Before I let you go, many of the women who work at The Daily Show have asked me to say thank you to you for displaying a woman's period with all the nuance that it deserves and not just landing on it as a punch line. And so what I will ask, as someone who loves the show. Why did you choose to talk about a woman's period in the way that you did? Yes, well, one of the things I I very much love is that that is one of the only moments of consensual sex in the series.


And for me, again, it's like if if we're going to have consensual sex, it has to be interesting. I have to say something other than all or two people having sex. So I thought that was that was a great thing to show. Also, that is inspired by my real life. I've had wonderful experiences with with guys who gave more honor to my blood than I did when I was disgusted. And like that they were like, you know, like.


It's a period so I thought it was nice to pay homage to those men, not women, the periods, you know.


Well, McKeyla, I could talk to you forever. I thank you for being on the show and thank you for creating what honestly, in my opinion, is one of the most crucial conversation starters that we can have around consent, around sex, around identity and genuinely around everything. So thank you so much for joining me on the show. Thank you, Trevor.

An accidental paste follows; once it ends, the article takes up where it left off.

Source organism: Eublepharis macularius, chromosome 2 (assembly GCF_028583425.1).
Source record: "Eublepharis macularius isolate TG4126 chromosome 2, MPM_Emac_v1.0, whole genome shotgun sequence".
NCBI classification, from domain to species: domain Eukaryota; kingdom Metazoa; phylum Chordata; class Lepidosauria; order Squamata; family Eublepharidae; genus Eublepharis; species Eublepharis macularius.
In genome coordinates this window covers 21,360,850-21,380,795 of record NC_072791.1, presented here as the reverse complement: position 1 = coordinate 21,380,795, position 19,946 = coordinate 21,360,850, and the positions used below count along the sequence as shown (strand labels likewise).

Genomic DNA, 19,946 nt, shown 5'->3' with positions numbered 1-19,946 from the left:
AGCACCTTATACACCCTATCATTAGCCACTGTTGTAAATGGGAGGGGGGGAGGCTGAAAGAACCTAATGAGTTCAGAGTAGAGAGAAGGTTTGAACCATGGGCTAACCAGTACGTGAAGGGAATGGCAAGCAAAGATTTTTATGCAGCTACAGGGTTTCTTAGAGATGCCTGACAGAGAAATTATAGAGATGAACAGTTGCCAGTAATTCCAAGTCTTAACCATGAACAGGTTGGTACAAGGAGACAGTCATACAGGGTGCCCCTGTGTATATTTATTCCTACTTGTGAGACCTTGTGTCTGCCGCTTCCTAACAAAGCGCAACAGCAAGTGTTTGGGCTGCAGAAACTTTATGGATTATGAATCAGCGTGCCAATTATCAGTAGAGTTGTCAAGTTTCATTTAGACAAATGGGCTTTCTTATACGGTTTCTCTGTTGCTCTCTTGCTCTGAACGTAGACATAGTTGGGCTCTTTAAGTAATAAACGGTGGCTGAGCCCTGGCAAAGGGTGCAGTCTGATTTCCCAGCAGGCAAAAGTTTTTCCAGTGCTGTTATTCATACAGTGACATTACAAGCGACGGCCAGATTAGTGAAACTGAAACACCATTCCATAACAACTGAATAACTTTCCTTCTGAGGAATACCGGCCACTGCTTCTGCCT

I'm a really big fan and it's been lovely to meet you.


Thank you so much again, Michaela. Well, that's our show for tonight. But before we go, there are a lot of groups out there right now who are working to protect and advance voting rights for the elections in November. One of those organizations is the Alliance for Youth Organizing, which is a national network of local youth led organizations mobilizing people to vote. The Daily Show with Criminal Lawyers edition once The Daily Show weeknights at 11:00, 10:00 Central on Comedy Central and the Comedy Central Watch full episodes and videos at The Daily Show Dotcom.